Editor’s note: When we changed the 2020 Library Publishing Forum to a virtual conference format, we gave presenters the option of converting their presentations into blog posts. This is a guest post in that series.
By Israel Cefrin, PKP
Improving the usability of Open Journal Systems (OJS) is a current concern and goal of the Public Knowledge Project (PKP). Since the OJS3 release in 2016, PKP has undergone usability testing to assess current and new features. Likewise, this version was the first to include a better approach to navigate in the Dashboard using the keyboard to manage submissions. For accessibility purposes, the interaction with a website must include keyboard navigation, since it is considered a basic concept of input. Hence, any interface needs to allow users to interact with it using a keyboard only rather than a mouse.
Since this initial effort in 2016, PKP is aware of accessibility issues in OJS that could prevent the use of the software by people with disabilities (PWD). These issues are related either to the dashboard or user interface and the public reader interface which is managed by themes.Currently, OJS themes that PKP shares to the community are responsive. These themes are templates that adapt the look and feel of journals. They can be used with small screens like smartphones or tablets, but are not fully accessible for desktop users.
The first step to Accessibility – Themes
Motivated by the Accessibility for Ontarians with Disabilities Act (AODA) (legislation in the Canadian province of Ontario) an Accessibility Working Group (AWG) was formed at the PKP sprint during the 2019 Library Publishing Forum in Vancouver, Canada. The initial task for this working group was to state the implications to the community and Canadian institutions that use OJS regarding the AODA and accessibility for their journals’ websites. At this time, a roadmap was devised to guide related work.
Group members agreed, as the first practical in software development terms, that tackling accessibility issues for the OJS Default Theme should be the main task to pursue. Moreover, it would require an assessment of the current state and a trackable action plan to turn it fully or, at least the most compliant to, accessibility guidelines and standards.
Accessibility assessment and Web standards
Moving forward, it was decided that evaluating the OJS interface would require an external expert. Even though the internal development team was working with designers, developers, and researchers, it was clear that the workload for auditing would demand a seasoned professional in the accessibility field.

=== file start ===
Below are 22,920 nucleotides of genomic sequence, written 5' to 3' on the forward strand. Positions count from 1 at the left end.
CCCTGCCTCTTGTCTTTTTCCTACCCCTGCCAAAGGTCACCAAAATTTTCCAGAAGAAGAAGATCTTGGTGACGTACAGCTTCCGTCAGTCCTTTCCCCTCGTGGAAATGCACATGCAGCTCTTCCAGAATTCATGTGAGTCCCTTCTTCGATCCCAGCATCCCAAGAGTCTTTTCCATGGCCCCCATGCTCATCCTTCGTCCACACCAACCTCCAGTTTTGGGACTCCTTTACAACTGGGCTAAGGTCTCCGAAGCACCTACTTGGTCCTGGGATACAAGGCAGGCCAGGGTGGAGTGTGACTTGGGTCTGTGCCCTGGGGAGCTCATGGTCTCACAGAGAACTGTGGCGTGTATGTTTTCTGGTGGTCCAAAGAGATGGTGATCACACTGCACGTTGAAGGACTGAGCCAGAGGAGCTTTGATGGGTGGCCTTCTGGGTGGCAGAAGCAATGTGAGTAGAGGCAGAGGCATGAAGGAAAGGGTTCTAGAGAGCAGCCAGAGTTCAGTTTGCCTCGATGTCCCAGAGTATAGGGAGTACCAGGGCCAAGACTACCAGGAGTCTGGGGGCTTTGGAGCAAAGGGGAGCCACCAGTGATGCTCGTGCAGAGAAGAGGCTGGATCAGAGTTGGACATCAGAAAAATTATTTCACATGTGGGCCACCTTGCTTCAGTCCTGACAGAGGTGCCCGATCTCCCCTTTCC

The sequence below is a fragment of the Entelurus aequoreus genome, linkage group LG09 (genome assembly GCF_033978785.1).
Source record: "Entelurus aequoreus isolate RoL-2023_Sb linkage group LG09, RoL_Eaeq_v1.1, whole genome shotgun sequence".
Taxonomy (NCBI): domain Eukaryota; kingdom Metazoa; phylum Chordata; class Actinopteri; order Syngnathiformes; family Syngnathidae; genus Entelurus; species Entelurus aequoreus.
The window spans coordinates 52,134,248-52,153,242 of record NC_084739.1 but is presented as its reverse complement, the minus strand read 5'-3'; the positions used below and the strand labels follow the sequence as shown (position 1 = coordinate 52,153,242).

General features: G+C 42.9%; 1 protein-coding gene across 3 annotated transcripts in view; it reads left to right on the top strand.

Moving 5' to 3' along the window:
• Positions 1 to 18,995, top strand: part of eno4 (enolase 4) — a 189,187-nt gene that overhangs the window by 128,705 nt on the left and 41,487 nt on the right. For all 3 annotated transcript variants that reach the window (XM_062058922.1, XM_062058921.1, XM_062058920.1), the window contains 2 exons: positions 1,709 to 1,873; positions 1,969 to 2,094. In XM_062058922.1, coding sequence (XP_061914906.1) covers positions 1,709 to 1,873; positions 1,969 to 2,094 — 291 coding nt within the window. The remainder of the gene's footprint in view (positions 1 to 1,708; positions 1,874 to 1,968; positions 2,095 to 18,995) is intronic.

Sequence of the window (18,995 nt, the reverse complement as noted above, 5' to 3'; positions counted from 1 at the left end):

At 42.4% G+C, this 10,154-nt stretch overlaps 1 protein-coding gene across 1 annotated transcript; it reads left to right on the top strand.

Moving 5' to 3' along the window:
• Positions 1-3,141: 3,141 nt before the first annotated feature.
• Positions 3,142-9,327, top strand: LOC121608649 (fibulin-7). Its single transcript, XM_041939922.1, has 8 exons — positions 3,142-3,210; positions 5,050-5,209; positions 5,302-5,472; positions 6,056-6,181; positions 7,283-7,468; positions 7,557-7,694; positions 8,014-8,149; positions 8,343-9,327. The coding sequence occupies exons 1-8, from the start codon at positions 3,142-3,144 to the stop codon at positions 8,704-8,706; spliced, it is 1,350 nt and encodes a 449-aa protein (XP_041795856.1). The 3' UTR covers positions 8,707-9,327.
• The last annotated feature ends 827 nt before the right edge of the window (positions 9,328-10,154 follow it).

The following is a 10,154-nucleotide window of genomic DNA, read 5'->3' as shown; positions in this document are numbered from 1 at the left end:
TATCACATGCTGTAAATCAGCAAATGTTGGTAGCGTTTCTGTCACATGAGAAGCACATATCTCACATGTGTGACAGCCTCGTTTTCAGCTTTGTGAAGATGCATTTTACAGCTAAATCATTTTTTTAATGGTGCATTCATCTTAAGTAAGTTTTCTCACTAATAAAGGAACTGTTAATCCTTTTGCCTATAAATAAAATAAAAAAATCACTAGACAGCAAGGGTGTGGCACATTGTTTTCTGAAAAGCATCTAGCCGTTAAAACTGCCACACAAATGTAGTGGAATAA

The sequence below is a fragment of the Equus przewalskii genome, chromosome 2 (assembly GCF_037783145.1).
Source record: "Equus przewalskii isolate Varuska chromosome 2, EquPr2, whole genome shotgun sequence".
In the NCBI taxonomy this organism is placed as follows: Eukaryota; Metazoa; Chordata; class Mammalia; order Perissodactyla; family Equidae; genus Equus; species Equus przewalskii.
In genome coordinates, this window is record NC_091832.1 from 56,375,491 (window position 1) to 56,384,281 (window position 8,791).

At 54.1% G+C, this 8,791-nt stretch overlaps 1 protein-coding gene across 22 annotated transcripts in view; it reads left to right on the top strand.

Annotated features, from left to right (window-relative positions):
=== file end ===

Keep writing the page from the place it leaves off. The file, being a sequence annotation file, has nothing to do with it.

We had a broad idea that the assessment would cover automatic and manual test validation, and we were pretty sure that achieving Web Content Access Guideline (WCAG) compliance with level AA ought to be our success indicator. In fact, the most automatic accessibility validation tools usually report results comparing to the WCAG compliance level. Our external vendor for accessibility auditing, however, brought us a different but complementary understanding: that the compliance level to Web Standards can not be the final goal, but rather a way to achieve a more accessible website.
It turned out that for comprehensive accessibility auditing, we should go through the same path that we used to follow for usability testing sessions. OJS3 was released after testing and feedback from users, i.e. authors and editors that were final users of it. Our vendor would provide an audit report based on testing by people with disabilities (PWD) using their own devices enabled with assistive technology (AT).
In fact, we wouldn’t ignore WCAG but go further in the user experience (UX) evaluation. Even though it is possible, and reasonably straight forward to enable screen readers apps on macOS, Windows or Linux desktop, it is not easy for an ordinary or a heavy user to emulate a PWD user behaviour as long they are navigating with AT aid. The same applies to smartphones and tablets. For example, It is possible to enable VoiceOver in iOS devices, however, using it to navigate and run into the issues that a real PWD does, is much different.
The auditing process resulted in a better understanding of an inclusive design process. We have received feedback from people that rely on AT to access the internet. Furthermore, improvements that can be implemented from their report will also benefit every user, including those that don’t rely on any AT.
Outcomes from the auditing
The audit report from this initial work is under a non-disclosure and confidentiality agreement with our external vendor. We can, however, share that, this document helped us to file issues in an Accessibility project in Github. It is helpingPKP to manage issues and for our community members to track, collaborate, and verify the work that it is already done.
Currently, the OJS Default Theme is being adjusted and tested internally. Every issue, when moved to the “Ready for Review/Testing” card is tested against a set of operational system (OS) and browsers with AT enabled. Even though we can not emulate a PWD user, it is possible to make quick checks and testings. This accessible theme is planned to be released with OJS 3.3 version. The release candidate should be available to the public in 2020. Before the final release, this theme will be assessed once more by our external vendor. From this final assessment, we will generate an Accessibility Statement or a related Voluntary Product Accessibility Template (VPAT) document for the theme. This document will state possible existing hurdles and workarounds for remaining issues. More than reports or compliance documents, the main goal is to achieve a high level of true accessibility in the public reader interface. That way, we will be going towards tackling the second part of this initiative: making the OJS Dashboard accessible as well.